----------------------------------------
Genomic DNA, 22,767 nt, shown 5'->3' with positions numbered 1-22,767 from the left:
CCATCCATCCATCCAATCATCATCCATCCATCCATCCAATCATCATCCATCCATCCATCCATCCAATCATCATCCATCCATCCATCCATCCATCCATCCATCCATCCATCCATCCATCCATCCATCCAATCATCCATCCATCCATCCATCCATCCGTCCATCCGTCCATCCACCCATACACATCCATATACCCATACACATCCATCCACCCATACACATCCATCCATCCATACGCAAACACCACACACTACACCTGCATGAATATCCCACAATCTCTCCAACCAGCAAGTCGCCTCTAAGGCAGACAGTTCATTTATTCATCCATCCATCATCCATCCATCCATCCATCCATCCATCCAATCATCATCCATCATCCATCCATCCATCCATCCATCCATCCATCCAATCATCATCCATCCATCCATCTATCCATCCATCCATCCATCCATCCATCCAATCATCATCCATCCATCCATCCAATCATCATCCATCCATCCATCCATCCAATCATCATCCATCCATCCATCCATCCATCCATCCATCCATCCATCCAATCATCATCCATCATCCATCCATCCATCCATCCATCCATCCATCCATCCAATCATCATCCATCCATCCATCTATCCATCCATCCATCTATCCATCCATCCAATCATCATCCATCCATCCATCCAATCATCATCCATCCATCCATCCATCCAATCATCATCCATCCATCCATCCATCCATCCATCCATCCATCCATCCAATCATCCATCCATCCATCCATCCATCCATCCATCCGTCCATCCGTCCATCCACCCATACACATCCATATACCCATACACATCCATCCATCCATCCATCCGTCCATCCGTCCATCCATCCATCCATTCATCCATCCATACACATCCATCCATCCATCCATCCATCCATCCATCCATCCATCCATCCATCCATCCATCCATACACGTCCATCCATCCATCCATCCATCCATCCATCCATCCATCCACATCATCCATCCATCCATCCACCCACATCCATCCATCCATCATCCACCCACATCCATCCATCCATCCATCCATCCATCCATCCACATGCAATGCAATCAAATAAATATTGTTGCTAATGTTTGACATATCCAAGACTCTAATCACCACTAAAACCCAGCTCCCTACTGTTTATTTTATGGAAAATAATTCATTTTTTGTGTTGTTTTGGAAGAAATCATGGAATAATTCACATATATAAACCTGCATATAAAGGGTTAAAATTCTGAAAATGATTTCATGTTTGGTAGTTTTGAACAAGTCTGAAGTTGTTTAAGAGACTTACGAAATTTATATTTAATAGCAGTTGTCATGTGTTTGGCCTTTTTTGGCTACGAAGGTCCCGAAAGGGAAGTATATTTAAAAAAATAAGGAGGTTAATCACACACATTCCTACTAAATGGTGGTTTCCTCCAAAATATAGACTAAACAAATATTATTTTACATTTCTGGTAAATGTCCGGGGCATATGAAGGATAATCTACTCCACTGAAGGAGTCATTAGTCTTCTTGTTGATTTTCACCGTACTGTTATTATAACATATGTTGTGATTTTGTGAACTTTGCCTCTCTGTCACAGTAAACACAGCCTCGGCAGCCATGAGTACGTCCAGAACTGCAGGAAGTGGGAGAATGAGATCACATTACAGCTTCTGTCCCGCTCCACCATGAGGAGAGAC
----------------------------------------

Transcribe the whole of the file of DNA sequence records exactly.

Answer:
Genomic DNA, 22,767 nt, shown 5'->3' with positions numbered 1-22,767 from the left:
CCATCCATCCATCCAATCATCATCCATCCATCCATCCAATCATCATCCATCCATCCATCCATCCAATCATCATCCATCCATCCATCCATCCATCCATCCATCCATCCATCCATCCATCCATCCATCCAATCATCCATCCATCCATCCATCCATCCGTCCATCCGTCCATCCACCCATACACATCCATATACCCATACACATCCATCCACCCATACACATCCATCCATCCATACGCAAACACCACACACTACACCTGCATGAATATCCCACAATCTCTCCAACCAGCAAGTCGCCTCTAAGGCAGACAGTTCATTTATTCATCCATCCATCATCCATCCATCCATCCATCCATCCATCCAATCATCATCCATCATCCATCCATCCATCCATCCATCCATCCATCCAATCATCATCCATCCATCCATCTATCCATCCATCCATCCATCCATCCATCCAATCATCATCCATCCATCCATCCAATCATCATCCATCCATCCATCCATCCAATCATCATCCATCCATCCATCCATCCATCCATCCATCCATCCATCCAATCATCATCCATCATCCATCCATCCATCCATCCATCCATCCATCCATCCAATCATCATCCATCCATCCATCTATCCATCCATCCATCTATCCATCCATCCAATCATCATCCATCCATCCATCCAATCATCATCCATCCATCCATCCATCCAATCATCATCCATCCATCCATCCATCCATCCATCCATCCATCCATCCAATCATCCATCCATCCATCCATCCATCCATCCATCCGTCCATCCGTCCATCCACCCATACACATCCATATACCCATACACATCCATCCATCCATCCATCCGTCCATCCGTCCATCCATCCATCCATTCATCCATCCATACACATCCATCCATCCATCCATCCATCCATCCATCCATCCATCCATCCATCCATCCATCCATACACGTCCATCCATCCATCCATCCATCCATCCATCCATCCATCCACATCATCCATCCATCCATCCACCCACATCCATCCATCCATCATCCACCCACATCCATCCATCCATCCATCCATCCATCCATCCACATGCAATGCAATCAAATAAATATTGTTGCTAATGTTTGACATATCCAAGACTCTAATCACCACTAAAACCCAGCTCCCTACTGTTTATTTTATGGAAAATAATTCATTTTTTGTGTTGTTTTGGAAGAAATCATGGAATAATTCACATATATAAACCTGCATATAAAGGGTTAAAATTCTGAAAATGATTTCATGTTTGGTAGTTTTGAACAAGTCTGAAGTTGTTTAAGAGACTTACGAAATTTATATTTAATAGCAGTTGTCATGTGTTTGGCCTTTTTTGGCTACGAAGGTCCCGAAAGGGAAGTATATTTAAAAAAATAAGGAGGTTAATCACACACATTCCTACTAAATGGTGGTTTCCTCCAAAATATAGACTAAACAAATATTATTTTACATTTCTGGTAAATGTCCGGGGCATATGAAGGATAATCTACTCCACTGAAGGAGTCATTAGTCTTCTTGTTGATTTTCACCGTACTGTTATTATAACATATGTTGTGATTTTGTGAACTTTGCCTCTCTGTCACAGTAAACACAGCCTCGGCAGCCATGAGTACGTCCAGAACTGCAGGAAGTGGGAGAATGAGATCACATTACAGCTTCTGTCCCGCTCCACCATGAGGAGAGAC